But the real killer is that the Jets were fair to expect Fitzpatrick to continue being strong in the red zone given the weapons quality (arguably even better than in 2015) and continuing to play with an offensive coordinator he has mastery status understanding with. But Fitzpatrick here, like he’s been everywhere else, has been awful. The Jets are down to 29th in the league in red zone efficiency with just 38.89% of opportunities ending in touchdowns.

Last year the Jets were in the top three, converting 66.04%. Yes, the Jets are playing better opponents on average, and this isn’t all completely on Fitzpatrick, but that’s an enormous swing. And how much of a culprit he is here is plain to see with the naked eye, whether it be the forced passes to covered players versus Cincinnati or the unspeakable horrors witnessed in Kansas City. Of all the bad qualities Fitzpatrick has displayed in other areas, if he was still strong in the red zone, the Jets wouldn’t be 1-3. They’d be at least 2-2, and they would have at least had a fighting chance in Kansas City.

You can make excuses for Fitzpatrick’s limitations to the extent that the Jets were comfortable with them to a certain level, where there was trust that the supporting cast could elevate that level of player and clinical performance in the red zone would keep the Jets in most games like it did last year. But this isn’t “limited journeyman quarterback” Fitzpatrick. This is a dumpster fire.

Basket of DeploraBowles

Paralleling Fitzpatrick’s race to match his interception total of last year is the increased frequency of big plays being given up defending the pass. Last year the Jets gave up 11 pass plays of 40+ yards through 16 games. Through 4 games this year, the Jets have given up 7. There’s nothing more deflating than the kind of drive the Jets gave up that led to Seattle’s first touchdown. They’re pinned at their own 8. In just 3:30 minutes and a drive that essentially amounts to just four pass plays, the Seahawks are in the end zone.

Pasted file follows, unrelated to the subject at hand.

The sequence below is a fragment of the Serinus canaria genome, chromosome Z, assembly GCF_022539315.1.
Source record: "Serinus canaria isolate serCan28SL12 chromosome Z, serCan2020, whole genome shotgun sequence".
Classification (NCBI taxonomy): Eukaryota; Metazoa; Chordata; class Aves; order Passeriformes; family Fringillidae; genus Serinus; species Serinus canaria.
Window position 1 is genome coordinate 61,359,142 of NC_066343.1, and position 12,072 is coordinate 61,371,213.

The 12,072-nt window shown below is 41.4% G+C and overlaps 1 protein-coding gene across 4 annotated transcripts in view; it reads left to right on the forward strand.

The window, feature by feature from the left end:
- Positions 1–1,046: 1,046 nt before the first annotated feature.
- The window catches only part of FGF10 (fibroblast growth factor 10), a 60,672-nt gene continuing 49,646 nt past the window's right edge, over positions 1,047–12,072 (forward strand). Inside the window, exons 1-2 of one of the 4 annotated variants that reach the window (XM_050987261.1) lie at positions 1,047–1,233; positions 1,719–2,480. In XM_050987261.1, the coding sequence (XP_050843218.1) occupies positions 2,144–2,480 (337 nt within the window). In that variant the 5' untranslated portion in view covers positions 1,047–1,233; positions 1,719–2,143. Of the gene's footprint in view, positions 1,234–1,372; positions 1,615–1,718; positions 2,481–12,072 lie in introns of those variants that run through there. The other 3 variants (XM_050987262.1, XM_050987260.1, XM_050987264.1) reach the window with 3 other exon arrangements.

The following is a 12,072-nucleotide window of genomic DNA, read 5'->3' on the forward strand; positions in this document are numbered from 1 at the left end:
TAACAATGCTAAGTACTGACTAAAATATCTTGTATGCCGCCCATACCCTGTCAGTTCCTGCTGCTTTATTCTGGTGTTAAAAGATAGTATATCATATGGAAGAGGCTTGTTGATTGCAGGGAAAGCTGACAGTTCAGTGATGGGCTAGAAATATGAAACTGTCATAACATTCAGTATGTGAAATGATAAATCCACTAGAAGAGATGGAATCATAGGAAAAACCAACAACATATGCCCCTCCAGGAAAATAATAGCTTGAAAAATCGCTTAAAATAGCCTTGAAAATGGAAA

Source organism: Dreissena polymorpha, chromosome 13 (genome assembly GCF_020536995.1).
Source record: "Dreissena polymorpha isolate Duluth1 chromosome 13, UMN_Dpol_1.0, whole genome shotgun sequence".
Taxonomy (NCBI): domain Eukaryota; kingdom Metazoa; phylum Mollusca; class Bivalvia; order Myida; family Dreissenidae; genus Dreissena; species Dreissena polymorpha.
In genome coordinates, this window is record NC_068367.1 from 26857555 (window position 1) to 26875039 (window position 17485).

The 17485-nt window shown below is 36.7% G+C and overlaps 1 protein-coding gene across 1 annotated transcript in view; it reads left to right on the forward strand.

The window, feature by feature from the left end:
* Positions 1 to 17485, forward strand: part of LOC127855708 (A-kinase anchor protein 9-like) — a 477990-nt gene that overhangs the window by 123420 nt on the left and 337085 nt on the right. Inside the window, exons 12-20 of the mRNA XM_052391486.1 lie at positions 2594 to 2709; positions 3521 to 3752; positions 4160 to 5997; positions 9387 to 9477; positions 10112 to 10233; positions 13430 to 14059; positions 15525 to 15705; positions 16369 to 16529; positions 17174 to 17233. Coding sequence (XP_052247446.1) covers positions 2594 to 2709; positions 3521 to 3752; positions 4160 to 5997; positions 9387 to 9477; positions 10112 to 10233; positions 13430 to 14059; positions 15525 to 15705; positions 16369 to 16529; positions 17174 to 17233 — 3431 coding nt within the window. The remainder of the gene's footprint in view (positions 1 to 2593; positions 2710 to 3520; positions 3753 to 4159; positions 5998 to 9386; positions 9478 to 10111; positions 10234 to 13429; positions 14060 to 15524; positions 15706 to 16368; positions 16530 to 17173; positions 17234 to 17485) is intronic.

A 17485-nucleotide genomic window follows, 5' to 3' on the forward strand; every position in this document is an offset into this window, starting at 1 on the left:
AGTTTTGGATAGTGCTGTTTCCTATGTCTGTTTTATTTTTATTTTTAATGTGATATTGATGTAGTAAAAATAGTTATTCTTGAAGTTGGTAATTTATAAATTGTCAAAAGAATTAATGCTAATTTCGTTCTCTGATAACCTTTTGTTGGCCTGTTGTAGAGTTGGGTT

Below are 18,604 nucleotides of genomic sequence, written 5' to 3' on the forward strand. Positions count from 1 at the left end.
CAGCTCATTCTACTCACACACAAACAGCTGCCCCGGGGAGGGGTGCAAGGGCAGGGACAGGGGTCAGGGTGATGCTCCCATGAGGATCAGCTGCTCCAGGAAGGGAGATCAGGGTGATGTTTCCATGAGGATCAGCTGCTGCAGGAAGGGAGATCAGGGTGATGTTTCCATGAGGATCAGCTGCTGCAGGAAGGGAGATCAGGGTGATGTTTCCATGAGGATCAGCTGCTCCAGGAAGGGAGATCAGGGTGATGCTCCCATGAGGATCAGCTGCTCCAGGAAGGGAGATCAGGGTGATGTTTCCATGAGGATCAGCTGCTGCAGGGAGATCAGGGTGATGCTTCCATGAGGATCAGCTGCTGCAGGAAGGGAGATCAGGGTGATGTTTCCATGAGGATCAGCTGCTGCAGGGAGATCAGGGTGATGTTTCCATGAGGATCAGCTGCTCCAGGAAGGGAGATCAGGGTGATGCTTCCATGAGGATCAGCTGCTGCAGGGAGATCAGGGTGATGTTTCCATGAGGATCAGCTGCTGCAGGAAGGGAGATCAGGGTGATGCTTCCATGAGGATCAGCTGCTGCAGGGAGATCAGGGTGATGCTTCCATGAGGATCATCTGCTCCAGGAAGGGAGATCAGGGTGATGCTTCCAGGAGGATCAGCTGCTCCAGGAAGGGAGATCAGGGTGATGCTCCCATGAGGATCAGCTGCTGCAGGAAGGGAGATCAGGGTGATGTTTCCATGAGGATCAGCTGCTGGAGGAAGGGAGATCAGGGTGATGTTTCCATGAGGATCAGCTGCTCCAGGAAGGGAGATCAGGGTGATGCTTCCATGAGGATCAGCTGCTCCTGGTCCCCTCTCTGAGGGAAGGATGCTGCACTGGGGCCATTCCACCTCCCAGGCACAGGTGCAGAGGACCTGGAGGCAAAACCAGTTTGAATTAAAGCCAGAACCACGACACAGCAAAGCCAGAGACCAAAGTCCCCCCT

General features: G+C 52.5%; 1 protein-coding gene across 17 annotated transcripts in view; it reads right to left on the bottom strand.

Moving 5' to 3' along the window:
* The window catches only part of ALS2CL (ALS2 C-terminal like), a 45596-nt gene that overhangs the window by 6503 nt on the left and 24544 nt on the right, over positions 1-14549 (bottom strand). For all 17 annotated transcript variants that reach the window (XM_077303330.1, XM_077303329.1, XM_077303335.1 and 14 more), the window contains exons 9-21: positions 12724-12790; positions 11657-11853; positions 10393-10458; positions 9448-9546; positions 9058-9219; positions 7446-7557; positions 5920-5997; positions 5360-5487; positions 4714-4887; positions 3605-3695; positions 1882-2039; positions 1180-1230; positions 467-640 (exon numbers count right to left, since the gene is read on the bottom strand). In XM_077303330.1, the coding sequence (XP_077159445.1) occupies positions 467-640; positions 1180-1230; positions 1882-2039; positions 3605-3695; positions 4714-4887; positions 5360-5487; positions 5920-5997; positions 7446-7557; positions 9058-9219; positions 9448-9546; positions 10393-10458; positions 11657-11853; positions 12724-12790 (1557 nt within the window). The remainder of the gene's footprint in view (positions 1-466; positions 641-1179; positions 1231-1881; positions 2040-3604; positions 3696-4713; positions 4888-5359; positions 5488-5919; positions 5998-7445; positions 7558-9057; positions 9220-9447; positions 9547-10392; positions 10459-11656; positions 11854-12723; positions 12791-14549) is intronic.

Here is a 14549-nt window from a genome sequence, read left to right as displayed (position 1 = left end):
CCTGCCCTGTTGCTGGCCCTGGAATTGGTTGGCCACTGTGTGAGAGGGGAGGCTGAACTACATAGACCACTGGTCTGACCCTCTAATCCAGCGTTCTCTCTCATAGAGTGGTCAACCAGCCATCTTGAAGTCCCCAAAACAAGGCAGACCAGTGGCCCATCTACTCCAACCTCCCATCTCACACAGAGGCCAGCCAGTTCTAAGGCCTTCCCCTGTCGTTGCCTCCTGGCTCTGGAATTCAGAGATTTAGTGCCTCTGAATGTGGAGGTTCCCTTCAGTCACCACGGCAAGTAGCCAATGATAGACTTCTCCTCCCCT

There is no easy fix here. Take the entire back seven or eight, and how many positions are better than last year? Technically Skrine replacing Cromartie as the team’s second corner has been fine, and Darron Lee has been active although still clearly rough around the edges. How many are clearly worse? Calvin Pryor, Darrelle Revis, Marcus Gilchrist. There’s been no next step from Pryor, Marcus Williams or Lorenzo Mauldin. Revis and David Harris, a top two cornerback and a top ten inside linebacker respectively in terms of pay rate, are ordinary players. As nice as the short-term fix the big spending for 2015 was, the Jets have too much of the salary cap assigned to “ordinary” right now.

Yet as a collective unit, calling the Jets defense ordinary is being incredibly flattering. According to Football Outsiders, the Jets pass defense is 31st in the league in defensive DVOA. And the Jets are a lot closer to 32nd (Detroit) than they are 30th. Calling them the worst in the league through four games isn’t a stretch.